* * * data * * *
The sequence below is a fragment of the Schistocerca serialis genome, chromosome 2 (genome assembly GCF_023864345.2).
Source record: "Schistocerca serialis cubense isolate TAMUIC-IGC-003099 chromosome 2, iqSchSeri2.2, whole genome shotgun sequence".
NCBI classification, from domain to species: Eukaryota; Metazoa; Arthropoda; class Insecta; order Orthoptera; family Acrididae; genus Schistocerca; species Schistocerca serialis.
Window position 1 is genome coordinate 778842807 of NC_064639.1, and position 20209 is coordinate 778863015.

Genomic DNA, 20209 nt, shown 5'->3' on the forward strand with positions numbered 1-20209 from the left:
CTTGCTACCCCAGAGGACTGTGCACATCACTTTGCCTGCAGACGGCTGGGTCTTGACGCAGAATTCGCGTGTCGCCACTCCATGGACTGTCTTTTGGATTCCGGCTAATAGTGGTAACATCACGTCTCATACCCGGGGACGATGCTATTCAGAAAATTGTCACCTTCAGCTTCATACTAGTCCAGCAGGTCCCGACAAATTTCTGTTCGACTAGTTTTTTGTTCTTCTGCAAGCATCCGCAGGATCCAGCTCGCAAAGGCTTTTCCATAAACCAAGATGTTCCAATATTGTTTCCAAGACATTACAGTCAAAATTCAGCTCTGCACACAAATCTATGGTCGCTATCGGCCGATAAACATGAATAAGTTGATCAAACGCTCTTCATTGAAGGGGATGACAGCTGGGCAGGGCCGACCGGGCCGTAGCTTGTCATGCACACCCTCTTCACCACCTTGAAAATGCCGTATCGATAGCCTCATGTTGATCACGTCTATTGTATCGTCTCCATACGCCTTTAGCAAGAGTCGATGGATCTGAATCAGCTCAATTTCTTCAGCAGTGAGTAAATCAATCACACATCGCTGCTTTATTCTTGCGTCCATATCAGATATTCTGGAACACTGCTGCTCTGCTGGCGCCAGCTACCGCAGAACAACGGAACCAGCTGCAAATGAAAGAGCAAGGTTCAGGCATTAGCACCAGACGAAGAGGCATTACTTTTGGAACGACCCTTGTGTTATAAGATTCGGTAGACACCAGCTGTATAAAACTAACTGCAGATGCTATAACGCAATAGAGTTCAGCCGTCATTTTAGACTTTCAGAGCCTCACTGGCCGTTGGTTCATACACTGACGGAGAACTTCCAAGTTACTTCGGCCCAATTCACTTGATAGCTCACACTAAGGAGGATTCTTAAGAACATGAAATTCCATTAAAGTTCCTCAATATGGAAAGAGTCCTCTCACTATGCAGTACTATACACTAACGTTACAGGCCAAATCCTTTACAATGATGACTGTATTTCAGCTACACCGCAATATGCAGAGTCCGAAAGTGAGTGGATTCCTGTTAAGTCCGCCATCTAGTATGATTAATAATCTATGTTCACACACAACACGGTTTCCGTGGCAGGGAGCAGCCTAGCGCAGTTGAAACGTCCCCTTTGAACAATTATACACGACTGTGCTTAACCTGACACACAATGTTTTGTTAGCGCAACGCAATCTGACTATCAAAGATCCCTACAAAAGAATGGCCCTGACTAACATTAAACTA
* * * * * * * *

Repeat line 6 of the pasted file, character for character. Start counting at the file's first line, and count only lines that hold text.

CTTGCTACCCCAGAGGACTGTGCACATCACTTTGCCTGCAGACGGCTGGGTCTTGACGCAGAATTCGCGTGTCGCCACTCCATGGACTGTCTTTTGGATTCCGGCTAATAGTGGTAACATCACGTCTCATACCCGGGGACGATGCTATTCAGAAAATTGTCACCTTCAGCTTCATACTAGTCCAGCAGGTCCCGACAAATTTCTGTTCGACTAGTTTTTTGTTCTTCTGCAAGCATCCGCAGGATCCAGCTCGCAAAGGCTTTTCCATAAACCAAGATGTTCCAATATTGTTTCCAAGACATTACAGTCAAAATTCAGCTCTGCACACAAATCTATGGTCGCTATCGGCCGATAAACATGAATAAGTTGATCAAACGCTCTTCATTGAAGGGGATGACAGCTGGGCAGGGCCGACCGGGCCGTAGCTTGTCATGCACACCCTCTTCACCACCTTGAAAATGCCGTATCGATAGCCTCATGTTGATCACGTCTATTGTATCGTCTCCATACGCCTTTAGCAAGAGTCGATGGATCTGAATCAGCTCAATTTCTTCAGCAGTGAGTAAATCAATCACACATCGCTGCTTTATTCTTGCGTCCATATCAGATATTCTGGAACACTGCTGCTCTGCTGGCGCCAGCTACCGCAGAACAACGGAACCAGCTGCAAATGAAAGAGCAAGGTTCAGGCATTAGCACCAGACGAAGAGGCATTACTTTTGGAACGACCCTTGTGTTATAAGATTCGGTAGACACCAGCTGTATAAAACTAACTGCAGATGCTATAACGCAATAGAGTTCAGCCGTCATTTTAGACTTTCAGAGCCTCACTGGCCGTTGGTTCATACACTGACGGAGAACTTCCAAGTTACTTCGGCCCAATTCACTTGATAGCTCACACTAAGGAGGATTCTTAAGAACATGAAATTCCATTAAAGTTCCTCAATATGGAAAGAGTCCTCTCACTATGCAGTACTATACACTAACGTTACAGGCCAAATCCTTTACAATGATGACTGTATTTCAGCTACACCGCAATATGCAGAGTCCGAAAGTGAGTGGATTCCTGTTAAGTCCGCCATCTAGTATGATTAATAATCTATGTTCACACACAACACGGTTTCCGTGGCAGGGAGCAGCCTAGCGCAGTTGAAACGTCCCCTTTGAACAATTATACACGACTGTGCTTAACCTGACACACAATGTTTTGTTAGCGCAACGCAATCTGACTATCAAAGATCCCTACAAAAGAATGGCCCTGACTAACATTAAACTA